Young Workers Play Big Role In Seattle Teachers’ Victory

November 1, 2015

Share this article

(This article first appeared in the November/December 2015 issue of The American Postal Worker magazine.)

Seattle teachers picketed at every school in the district.
Photo courtesy of Seattle Education Association

Seattle teachers won a strong contract in September after a five-day strike that was marked by overwhelming support from parents, students and the community. Young workers played a leading role in the job action, with a majority of picket captains coming from the ranks of second- and third-year teachers.

The 5,000-member the Seattle Education Association (SEA) represents teachers, nurses, counselors, instructional assistants, office workers and paraprofessionals.

Parent and PTA member Ljiljana Stanojevî-Peñuela organized strike support through a Facebook group, Soup for Teachers, which identified the struggles teachers were facing as broader issues that affect all Seattleites. The group got 1,300 members in less than a week and grew to 2,800 by the strike’s end.

Soup for Teachers brought food to locations near schools, working with rank-and-file strike captains.

Wendy Baier, a retired nurse, commented on the page, “Educators are the most underpaid, disrespected professionals in our country. We must give our teachers everything they need in order to do their jobs,” she wrote. “They are the future of this country and indeed the global community.”

Andy Russell, an elementary school teacher and bargaining team member said, “The spirit was amazing. We had no idea it was going to be as great as it was.”

Russell said that the first day, 95 percent of SEA members were picketing and by day two, participation was up to 97 percent, in addition to community support.

“Parents were coming out of the woodwork. We had students there,” he said.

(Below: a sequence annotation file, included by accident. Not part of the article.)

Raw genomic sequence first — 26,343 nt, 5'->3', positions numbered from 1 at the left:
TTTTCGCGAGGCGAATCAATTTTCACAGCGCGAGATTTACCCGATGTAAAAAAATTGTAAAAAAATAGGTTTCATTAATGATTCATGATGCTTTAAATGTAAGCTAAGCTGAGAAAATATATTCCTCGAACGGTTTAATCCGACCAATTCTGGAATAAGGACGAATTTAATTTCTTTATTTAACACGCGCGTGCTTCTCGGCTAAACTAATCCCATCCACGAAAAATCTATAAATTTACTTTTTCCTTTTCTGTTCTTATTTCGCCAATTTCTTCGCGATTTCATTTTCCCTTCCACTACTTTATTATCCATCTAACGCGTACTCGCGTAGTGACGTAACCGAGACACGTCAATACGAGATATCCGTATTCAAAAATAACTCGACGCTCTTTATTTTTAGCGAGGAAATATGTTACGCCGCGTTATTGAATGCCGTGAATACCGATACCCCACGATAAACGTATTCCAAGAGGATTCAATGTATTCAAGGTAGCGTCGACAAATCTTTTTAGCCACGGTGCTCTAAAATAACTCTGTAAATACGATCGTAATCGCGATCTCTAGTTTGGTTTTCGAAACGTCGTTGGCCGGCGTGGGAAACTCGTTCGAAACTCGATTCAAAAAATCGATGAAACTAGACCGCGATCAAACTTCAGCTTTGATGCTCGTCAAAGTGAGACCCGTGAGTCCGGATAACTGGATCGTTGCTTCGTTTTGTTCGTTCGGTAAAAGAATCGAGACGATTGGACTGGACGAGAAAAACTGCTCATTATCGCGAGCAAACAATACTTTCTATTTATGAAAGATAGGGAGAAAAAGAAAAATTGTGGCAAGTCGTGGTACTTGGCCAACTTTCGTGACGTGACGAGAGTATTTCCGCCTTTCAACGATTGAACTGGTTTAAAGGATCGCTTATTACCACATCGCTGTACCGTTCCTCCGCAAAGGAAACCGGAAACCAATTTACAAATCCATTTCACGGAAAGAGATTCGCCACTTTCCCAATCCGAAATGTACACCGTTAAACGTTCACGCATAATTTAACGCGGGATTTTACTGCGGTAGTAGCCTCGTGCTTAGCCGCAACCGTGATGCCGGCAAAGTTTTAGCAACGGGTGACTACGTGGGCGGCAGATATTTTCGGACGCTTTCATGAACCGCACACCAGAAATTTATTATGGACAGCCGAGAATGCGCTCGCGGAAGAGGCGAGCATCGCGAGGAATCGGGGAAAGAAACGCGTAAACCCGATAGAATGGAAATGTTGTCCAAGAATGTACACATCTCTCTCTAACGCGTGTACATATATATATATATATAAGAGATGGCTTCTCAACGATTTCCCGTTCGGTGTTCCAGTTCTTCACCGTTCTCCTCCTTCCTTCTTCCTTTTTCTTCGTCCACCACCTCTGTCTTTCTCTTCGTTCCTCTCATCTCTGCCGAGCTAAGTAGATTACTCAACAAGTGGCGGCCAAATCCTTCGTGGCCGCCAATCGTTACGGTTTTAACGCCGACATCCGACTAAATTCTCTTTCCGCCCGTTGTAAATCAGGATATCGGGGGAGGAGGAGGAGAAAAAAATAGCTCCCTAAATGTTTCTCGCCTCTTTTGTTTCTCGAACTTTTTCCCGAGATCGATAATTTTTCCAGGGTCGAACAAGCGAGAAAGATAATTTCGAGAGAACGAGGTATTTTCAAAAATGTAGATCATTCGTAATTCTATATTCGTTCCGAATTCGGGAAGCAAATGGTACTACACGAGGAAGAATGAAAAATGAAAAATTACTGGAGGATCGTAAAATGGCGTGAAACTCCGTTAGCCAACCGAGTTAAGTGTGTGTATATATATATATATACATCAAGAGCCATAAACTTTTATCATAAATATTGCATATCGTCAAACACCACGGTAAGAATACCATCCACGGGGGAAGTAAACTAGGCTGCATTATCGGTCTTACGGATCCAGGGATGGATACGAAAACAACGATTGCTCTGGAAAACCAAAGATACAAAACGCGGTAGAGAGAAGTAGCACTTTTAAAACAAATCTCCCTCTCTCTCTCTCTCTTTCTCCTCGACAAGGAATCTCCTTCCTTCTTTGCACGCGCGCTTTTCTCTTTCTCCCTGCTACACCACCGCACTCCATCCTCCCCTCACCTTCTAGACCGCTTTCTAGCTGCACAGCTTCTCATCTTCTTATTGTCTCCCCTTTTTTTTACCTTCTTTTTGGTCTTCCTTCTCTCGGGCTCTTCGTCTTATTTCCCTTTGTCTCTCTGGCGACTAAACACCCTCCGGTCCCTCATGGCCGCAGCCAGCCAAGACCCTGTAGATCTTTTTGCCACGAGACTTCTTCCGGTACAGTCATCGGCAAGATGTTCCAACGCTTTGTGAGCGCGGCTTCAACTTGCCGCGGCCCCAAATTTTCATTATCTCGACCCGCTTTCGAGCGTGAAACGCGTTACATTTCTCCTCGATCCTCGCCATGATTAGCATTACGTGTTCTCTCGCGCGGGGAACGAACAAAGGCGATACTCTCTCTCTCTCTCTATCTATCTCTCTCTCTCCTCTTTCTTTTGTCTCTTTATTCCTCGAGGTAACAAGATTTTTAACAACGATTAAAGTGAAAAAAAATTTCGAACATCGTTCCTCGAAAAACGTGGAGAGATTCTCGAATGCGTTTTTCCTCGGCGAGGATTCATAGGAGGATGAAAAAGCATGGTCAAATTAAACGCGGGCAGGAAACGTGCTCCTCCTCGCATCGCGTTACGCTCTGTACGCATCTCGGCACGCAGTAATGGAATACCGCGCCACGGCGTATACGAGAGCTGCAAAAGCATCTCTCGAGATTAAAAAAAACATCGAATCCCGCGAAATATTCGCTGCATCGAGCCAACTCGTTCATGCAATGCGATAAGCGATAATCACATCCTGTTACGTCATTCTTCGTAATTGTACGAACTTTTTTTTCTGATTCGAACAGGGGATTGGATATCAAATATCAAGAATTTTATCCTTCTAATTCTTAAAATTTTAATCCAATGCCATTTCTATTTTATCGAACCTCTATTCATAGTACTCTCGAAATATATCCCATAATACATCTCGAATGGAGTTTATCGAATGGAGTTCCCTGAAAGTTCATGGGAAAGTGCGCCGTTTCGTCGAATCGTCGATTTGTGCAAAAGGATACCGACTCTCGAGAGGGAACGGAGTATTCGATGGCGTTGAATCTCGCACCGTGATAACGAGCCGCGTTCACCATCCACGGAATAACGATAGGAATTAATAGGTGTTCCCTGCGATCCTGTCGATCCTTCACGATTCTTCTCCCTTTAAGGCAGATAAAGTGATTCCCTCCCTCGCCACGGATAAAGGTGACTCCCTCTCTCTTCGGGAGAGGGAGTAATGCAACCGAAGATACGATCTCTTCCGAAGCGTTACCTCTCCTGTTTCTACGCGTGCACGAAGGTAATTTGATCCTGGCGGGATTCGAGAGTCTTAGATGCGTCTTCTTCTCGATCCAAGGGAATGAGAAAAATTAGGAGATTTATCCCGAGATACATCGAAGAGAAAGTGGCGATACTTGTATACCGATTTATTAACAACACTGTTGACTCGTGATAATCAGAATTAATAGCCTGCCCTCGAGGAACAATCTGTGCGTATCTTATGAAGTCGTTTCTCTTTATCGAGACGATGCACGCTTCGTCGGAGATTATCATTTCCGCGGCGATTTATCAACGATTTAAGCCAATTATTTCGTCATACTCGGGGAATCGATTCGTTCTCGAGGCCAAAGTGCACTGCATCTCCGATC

The new contract includes raises and a cost-of-living increase from the state. In addition, standardized test results will be removed from consideration in teacher evaluations and in establishing caseload caps for nurses and counselors.

Seattle school days will be 20 minutes longer, but teachers will be compensated for the additional time – which management fought during negotiations. The longer day will go into effect the third year of the contract and the extra time will be funded by a local tax. 

Can Young Workers Revive Unions?

Union membership rates among “Millennials” may be low, but workers born between the early 1980s and the early 2000s want what unions have demanded for generations, such as fair wages and an end to workplace discrimination.

Only about 4 percent of workers aged 16 to 24 belong to a union, compared to 9 percent of workers aged 25 to 34.

But rather than thinking “Unions, yes!” or “Unions, no!” researchers at Cornell University say young workers are more likely to ask, “Unions, what?” When asked, young workers say that they do not necessarily like or dislike unions, they just don’t know much about them.

However, recent organizing drives among young-worker-dominated media groups like Gawker, Salon and Al Jazeera America  may be signs of a changing tide.

“If large numbers of young, educated Millennials followed in these footsteps, the economic impact could be enormous,” Jonathan Timm wrote in The Atlantic.

“According to the Bureau of Labor Statistics, union workers on average make more money and have better access to wages and benefits than nonunion workers. And according to The Century Foundation, a left-leaning think tank, a worker can expect to earn an extra $551,000 in wealth over his or her lifetime simply as a result of joining a union,” he continued.

“Could Millennials revive unions?” Timm asked.

Stay in touch with your union

Subscribe to receive important information from your union.